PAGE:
FastViewer Variant Merged with FastSpy and disguised as a Legitimate Mobile Application

S2W
S2W BLOG
Published in
8 min readOct 30, 2023

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Author: Youngjae Shin, Sebin Lee | BLKSMTH

Last Modified : Oct 30, 2023

Photo by Samuel Angor on Unsplash

Executive Summary

  • The S2W Threat Analysis team recently hunted and analyzed a new FastViewer sample from the Kimsuky APT group behind North Korea, and found that the group seems to be using a variant of FastViewer.

— Past FastViewer and FastSpy analysis reports: (2022–10–24) Unveil the evolution of Kimsuky targeting Android devices with newly discovered mobile malware

  • The variant has been in production since at least July 2023 and, like the initial version, is found to induce installation by distributing repackaged APKs that include malicious code in legitimate apps.

— The package name, app name, icon, and some features are identical to the legitimate app.

  • The exact distribution route of the malicious app has not been identified, but it is believed to be the same as last year, disguised as a legitimate app through spearphishing emails or smishing to trick targets into running it.

— As noted in a security advisory published by Korea’s National Cyber Security Center last year, it is possible to exploit the Google Play Sync feature to force installation.

  • In the past, FastViewer was responsible for downloading and loading the FastSpy, which is the actual remote control module, but the newly identified variant integrates some of the functionality of FastViewer with FastSpy and does not download additional malware.

— FastSpy is based on AndroSpy, an Android open-source written in Xamarin.

  • The variant has all the same features as the old FastViewer, including string obfuscation, the name of the class, generated value to identify the victim, and the use of the Turkish language.
  • The Kimsuky group continues to utilize mobile malware that disguises a major portal and popular apps in South Korea.

Introduction

In October 2022, we identified malware disguised as a “Hancom Office Viewer” and linked it to the North Korean-based threat group Kimsuky. The malware was named FastViewer by S2W, and the additional mobile RAT downloaded was named FastSpy.

In the past, the FastViewer malware only executed malicious behavior when a specially created document created by the attacker was loaded. If the first 4 bytes of the file have the value “EDC%”, the malicious code is executed, downloads the FastSpy malware from the C&C server, and dynamically loads it.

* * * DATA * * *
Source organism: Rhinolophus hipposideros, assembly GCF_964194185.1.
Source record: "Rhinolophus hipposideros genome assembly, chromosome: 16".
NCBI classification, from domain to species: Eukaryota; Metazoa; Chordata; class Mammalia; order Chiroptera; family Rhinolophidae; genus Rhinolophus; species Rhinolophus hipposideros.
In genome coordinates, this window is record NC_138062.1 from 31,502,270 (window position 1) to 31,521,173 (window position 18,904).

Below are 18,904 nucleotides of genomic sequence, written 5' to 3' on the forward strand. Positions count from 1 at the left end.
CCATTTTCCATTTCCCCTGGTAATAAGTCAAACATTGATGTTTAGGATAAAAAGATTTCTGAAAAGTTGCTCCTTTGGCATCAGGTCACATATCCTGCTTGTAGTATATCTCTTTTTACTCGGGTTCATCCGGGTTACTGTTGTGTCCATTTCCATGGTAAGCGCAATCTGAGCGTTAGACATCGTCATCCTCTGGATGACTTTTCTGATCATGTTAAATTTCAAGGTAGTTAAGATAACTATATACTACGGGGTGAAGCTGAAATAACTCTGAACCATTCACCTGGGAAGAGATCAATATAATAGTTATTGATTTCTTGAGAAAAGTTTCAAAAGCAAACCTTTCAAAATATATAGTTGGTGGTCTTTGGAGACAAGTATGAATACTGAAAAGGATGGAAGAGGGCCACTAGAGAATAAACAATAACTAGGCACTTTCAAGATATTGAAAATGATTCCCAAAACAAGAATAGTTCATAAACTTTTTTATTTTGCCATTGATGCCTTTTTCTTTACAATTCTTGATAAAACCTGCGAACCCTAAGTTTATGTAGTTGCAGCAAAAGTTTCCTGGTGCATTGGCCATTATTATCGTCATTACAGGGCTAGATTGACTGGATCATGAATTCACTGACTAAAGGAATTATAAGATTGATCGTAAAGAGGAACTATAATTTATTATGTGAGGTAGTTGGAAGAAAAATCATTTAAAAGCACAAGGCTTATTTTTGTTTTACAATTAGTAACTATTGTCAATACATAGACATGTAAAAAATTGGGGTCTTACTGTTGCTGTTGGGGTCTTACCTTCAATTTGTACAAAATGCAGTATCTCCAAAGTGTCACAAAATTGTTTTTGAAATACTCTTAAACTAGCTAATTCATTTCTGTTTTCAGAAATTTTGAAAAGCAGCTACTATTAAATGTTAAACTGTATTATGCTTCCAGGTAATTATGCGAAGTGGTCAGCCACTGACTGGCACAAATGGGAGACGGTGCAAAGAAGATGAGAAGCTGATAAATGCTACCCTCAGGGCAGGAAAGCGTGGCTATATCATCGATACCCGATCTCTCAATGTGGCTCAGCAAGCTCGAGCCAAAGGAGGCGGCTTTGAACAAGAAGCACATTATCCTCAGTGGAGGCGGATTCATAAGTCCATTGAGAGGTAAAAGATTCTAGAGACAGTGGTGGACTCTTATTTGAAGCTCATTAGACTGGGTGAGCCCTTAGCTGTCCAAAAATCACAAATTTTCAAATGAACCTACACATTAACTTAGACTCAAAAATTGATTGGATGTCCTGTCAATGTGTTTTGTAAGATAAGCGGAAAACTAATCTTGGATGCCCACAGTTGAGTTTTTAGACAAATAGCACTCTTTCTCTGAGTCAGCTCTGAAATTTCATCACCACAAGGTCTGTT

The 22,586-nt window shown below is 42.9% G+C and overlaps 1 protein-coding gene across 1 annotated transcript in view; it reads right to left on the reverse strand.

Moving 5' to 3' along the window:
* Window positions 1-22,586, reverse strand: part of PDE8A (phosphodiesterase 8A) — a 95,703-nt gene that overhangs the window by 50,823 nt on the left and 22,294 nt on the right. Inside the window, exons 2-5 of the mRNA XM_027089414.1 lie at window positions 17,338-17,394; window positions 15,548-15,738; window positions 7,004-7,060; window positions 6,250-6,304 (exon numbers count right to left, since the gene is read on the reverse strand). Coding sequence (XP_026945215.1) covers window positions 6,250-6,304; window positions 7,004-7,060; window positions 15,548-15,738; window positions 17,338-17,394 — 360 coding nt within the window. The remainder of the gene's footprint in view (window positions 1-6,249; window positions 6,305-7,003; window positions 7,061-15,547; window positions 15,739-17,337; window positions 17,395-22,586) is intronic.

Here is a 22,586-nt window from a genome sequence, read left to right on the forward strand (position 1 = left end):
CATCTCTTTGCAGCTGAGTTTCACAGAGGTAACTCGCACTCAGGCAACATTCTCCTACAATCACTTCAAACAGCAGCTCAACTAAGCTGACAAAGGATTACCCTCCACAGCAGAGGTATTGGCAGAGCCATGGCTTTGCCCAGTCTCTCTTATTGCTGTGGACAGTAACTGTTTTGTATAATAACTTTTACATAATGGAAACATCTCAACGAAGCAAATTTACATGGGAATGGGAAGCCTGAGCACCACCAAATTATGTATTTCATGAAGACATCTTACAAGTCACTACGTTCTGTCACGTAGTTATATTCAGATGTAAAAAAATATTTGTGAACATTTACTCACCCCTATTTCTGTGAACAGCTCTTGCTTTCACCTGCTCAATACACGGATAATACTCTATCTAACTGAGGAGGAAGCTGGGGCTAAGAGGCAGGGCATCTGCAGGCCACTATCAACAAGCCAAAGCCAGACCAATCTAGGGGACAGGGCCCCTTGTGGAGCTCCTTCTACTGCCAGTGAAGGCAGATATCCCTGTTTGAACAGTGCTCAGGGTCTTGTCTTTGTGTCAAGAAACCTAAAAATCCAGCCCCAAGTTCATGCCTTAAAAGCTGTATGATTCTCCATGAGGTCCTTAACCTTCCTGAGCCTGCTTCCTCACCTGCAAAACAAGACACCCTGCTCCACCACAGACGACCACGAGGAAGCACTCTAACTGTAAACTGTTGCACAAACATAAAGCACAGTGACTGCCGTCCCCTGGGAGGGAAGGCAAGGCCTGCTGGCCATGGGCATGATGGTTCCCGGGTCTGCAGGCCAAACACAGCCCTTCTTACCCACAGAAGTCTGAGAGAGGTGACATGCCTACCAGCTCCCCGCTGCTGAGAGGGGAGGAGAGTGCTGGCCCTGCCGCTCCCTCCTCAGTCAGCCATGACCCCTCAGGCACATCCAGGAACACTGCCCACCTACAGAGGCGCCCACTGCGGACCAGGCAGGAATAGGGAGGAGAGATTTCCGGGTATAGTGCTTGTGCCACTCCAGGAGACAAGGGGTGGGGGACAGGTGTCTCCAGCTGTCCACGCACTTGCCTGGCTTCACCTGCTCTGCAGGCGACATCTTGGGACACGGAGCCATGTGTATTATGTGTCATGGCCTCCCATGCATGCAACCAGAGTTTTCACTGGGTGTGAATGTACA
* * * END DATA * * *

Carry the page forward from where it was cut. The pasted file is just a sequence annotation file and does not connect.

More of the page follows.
Figure 1. Overall attack flow in 2022

At the time, we traced and analyzed the C&C server used by the FastViewer and FastSpy malware, and confirmed the link between the malware and the Kimsuky group. Recently, through our threat hunting, we further identified a variant of FastViewer with some changes in functionality, and we would like to describe our analysis.

Detailed Analysis

FastViewer impersonated a Korean Hangul Word Processor (HWP) file viewer program called Hancom Office last year, but the latest iteration of FastViewer disguises itself as a legitimate app unrelated to file viewers. Below is a list of the apps that FastViewer has impersonated so far. In addition to this, we have also seen FastViewer trying to disguise itself as a Google Authenticator, anti-virus, or payment service app.

  • Security app associated with a major Korean portal (which doesn’t actually exist)
  • South Korean e-commerce company
  • Settings, etc.

The FastViewer we analyzed last year downloaded an additional malicious app based on the open-source project AndroSpy called FastSpy to execute commands, and in the case of the FastViewer we identified this time, some of the features of FastSpy were merged.

In addition, previously, the FastViewer disguised as a viewer file was configured to execute the malicious behavior only when the first 4 bytes of the file (EDC%) were loaded, but the latest version does not seem to have adopted the above feature in that this feature is not called. Also, since they are no longer using FastSpy and have integrated some of its features into FastViewer, it is assumed that they have removed the document triggering process since they are using a common app theme.

Server Analysis

From the servers identified as being operated by the Kimsuky group, we secured 21 APK files that appear to have been created by the attackers. After categorizing the files, a total of 6 package names were used and 5 themes were identified. Based on the saved filenames, it appears that they have been preparing for this campaign since at least July 8, 2023.

Table 1. Acquired APK classification

The 144.76.109[.]61 server operated by the attacker at the time was directory listed, allowing us to see all of the files uploaded to it, which further confirmed that the AsyncRAT malware was uploaded on the server.

Analysis of FastViewer Variant

After analyzing the malicious apps, we found that the latest version of FastViewer used the same package name, app name, and app icon as the legitimate app. In the past, the package name and app icon were partially different from the legitimate app, but this time it was implemented the same as the legitimate app, making it difficult to distinguish the malicious app from the app.

In addition, fields such as Target SDK and main activity information in the AndroidManifest.xml were tampered with, and permissions, broadcast receivers, and services were added for malicious behavior.

Table 2. Modified and added fields (AndroidManifest.xml)